This is all you need to know to see this majestic spectacle the Universe will give us!
The last eclipse of the year will parade across the celestial dome this November 2022 and will leave a Moon completely tinted in red. The total lunar eclipse will close with a flourish during the eclipse season of the year, so do not miss any details about when it will occur, where it will be visible, as well as the exact time of the beginning and end.
When the lunar eclipse will be
The second total lunar eclipse will occur on November 8, 2022, and can be admired with the naked eye without the need for astronomical observation instruments. During 120 minutes the Moon will cross the Earth’s shadow and will turn its color from a bright white to a reddish ocher characteristic of lunar eclipses.
Lunar eclipses occur when the Sun, Earth, and Moon are perfectly aligned in that order. This is why lunar eclipses always occur when the Moon is in its full phase, never when it is in any of its other phases because it is right in front of the night side of the Earth. November’s astronomical event will completely eclipse the Beaver Moon, as this month’s full moon is called.
The difference between a full moon and an eclipse is that in the former phenomenon, the three stars are in the correct order (Sun, Earth, Moon) but are not perfectly aligned. On the other hand, in lunar eclipses, the Sun, the Earth, and the Moon are perfectly aligned to the extent that the natural satellite crosses exactly through the shadow cast by the Earth.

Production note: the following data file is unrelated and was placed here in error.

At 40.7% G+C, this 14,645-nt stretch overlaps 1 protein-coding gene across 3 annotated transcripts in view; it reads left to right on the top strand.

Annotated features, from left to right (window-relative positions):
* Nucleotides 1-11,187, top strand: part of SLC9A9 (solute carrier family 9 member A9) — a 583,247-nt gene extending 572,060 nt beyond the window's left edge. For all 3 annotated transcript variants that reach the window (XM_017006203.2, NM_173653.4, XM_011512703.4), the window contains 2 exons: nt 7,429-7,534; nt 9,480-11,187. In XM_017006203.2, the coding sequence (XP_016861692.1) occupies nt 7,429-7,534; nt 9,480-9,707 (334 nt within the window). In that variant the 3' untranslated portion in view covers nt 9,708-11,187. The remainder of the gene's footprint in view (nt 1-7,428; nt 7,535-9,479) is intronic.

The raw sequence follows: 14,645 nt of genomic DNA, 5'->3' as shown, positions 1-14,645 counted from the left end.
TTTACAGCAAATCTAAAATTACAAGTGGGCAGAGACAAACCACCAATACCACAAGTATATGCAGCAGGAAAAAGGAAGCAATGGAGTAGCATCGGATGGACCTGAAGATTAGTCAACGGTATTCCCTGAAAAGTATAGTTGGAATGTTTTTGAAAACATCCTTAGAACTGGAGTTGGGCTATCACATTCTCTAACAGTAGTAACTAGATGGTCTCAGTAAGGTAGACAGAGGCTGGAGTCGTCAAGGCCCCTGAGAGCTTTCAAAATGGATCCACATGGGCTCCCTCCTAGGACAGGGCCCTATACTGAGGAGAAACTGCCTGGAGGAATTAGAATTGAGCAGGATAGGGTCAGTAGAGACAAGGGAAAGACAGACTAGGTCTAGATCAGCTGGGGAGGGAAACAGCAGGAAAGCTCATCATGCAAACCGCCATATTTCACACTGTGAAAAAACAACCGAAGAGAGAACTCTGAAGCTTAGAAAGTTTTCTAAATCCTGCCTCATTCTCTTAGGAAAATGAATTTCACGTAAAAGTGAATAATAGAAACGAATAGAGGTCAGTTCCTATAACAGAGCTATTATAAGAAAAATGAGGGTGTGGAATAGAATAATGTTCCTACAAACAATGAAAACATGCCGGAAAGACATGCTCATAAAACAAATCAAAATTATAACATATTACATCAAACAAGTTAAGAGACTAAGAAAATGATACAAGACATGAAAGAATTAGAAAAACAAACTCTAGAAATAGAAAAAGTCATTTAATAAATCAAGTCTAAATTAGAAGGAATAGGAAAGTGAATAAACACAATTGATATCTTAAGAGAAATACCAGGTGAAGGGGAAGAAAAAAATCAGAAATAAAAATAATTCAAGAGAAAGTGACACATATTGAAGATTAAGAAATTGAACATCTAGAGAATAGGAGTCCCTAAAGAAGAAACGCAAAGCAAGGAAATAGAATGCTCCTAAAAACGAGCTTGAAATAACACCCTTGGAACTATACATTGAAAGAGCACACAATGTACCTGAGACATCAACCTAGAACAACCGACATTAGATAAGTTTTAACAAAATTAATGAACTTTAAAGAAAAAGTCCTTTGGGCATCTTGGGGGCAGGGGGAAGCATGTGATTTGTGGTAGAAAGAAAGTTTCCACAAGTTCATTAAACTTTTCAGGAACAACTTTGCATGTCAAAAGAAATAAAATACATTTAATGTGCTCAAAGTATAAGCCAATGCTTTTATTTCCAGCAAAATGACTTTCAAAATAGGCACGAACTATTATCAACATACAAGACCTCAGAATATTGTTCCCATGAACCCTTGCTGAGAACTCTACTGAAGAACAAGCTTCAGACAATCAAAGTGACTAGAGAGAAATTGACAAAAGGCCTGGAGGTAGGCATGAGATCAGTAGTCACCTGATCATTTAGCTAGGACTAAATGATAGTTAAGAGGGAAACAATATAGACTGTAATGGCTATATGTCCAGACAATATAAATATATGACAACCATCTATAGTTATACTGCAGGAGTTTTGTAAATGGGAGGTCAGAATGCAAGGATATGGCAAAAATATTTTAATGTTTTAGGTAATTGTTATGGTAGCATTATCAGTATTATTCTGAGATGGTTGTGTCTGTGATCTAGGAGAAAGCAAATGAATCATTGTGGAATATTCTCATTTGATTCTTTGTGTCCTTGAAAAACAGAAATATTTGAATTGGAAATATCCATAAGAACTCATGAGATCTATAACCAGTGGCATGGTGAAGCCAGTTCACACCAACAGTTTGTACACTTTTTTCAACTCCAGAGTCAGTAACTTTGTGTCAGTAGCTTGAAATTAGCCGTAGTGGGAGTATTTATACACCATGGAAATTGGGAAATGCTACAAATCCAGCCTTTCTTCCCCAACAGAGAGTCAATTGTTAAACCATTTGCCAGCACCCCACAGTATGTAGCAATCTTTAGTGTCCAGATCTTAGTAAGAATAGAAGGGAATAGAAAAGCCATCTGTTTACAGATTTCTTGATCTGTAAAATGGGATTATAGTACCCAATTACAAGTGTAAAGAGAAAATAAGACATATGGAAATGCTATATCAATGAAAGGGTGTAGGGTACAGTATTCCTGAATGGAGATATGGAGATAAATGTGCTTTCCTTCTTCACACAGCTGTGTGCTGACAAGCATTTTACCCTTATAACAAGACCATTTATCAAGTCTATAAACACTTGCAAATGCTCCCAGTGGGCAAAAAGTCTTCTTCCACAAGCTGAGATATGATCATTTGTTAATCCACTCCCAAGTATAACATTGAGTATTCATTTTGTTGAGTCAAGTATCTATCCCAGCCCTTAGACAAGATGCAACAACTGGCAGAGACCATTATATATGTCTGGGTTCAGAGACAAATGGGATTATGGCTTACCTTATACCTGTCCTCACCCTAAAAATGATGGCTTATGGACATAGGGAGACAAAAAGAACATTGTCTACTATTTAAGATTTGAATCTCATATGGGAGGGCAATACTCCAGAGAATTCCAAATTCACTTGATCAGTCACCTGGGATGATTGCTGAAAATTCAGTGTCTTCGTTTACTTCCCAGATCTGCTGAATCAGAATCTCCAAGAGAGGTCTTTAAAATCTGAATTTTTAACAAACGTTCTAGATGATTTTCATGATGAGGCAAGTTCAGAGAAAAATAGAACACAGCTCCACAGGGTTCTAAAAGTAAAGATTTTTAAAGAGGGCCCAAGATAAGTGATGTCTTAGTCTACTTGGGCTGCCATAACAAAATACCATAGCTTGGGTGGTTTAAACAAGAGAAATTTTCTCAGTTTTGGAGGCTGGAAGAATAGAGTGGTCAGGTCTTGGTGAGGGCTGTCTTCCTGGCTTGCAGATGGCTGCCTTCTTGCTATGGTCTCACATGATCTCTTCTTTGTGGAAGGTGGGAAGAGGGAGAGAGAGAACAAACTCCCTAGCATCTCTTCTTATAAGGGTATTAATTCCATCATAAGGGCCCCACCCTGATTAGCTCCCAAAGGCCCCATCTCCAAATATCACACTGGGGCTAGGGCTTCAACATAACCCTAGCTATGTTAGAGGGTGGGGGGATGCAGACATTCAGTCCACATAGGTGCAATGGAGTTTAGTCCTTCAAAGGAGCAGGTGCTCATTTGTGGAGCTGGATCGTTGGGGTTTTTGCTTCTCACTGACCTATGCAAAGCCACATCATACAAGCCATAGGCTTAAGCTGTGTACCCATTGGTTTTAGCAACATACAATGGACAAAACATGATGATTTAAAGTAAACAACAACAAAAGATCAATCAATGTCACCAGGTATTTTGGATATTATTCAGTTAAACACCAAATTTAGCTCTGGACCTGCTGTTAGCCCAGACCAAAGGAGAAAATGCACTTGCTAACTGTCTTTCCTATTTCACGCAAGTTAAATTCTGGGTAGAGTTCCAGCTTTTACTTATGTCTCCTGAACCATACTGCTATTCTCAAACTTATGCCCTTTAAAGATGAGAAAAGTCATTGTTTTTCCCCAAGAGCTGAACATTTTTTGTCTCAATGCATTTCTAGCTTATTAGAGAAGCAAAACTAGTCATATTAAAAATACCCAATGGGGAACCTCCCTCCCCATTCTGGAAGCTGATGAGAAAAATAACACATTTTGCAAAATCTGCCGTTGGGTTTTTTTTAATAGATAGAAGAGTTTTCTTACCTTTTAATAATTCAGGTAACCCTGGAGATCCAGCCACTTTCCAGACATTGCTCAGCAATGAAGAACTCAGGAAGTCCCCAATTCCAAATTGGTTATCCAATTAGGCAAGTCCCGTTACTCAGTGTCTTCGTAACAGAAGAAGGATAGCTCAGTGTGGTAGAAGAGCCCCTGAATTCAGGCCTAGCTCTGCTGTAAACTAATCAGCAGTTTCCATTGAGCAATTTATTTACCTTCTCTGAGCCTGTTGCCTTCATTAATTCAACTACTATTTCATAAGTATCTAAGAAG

Where and at what time can the November eclipse be seen
According to NASA, the eclipse will begin in the early morning of November 8, 2022, at 4:44 EST, so you should stay awake at dusk on November 7. In total, it will last approximately 120 minutes. The Moon will turn red around 5:17 EST and will end at 6:42 EST.
If you have doubts about the time, the phenomenon will occur simultaneously all over the world, although the time will depend on your geographical position. Try to convert the above time to your local time.
The total eclipse will be visible from North America, parts of South America, Asia, Australia, and New Zealand. A partial eclipse will be visible in Iceland, Russia, and parts of Central and South Asia. In countries such as Argentina, and Brazil, as well as northern Scandinavia and the Middle East, you will not be able to admire the phenomenon in its entirety, but you will be able to observe a penumbral lunar eclipse.
During the eclipse you will also be able to watch the seventh planet shining in the firmament, Uranus will be positioned right next to the Earth’s natural satellite.
Story originally published in Spanish in Ecoosfera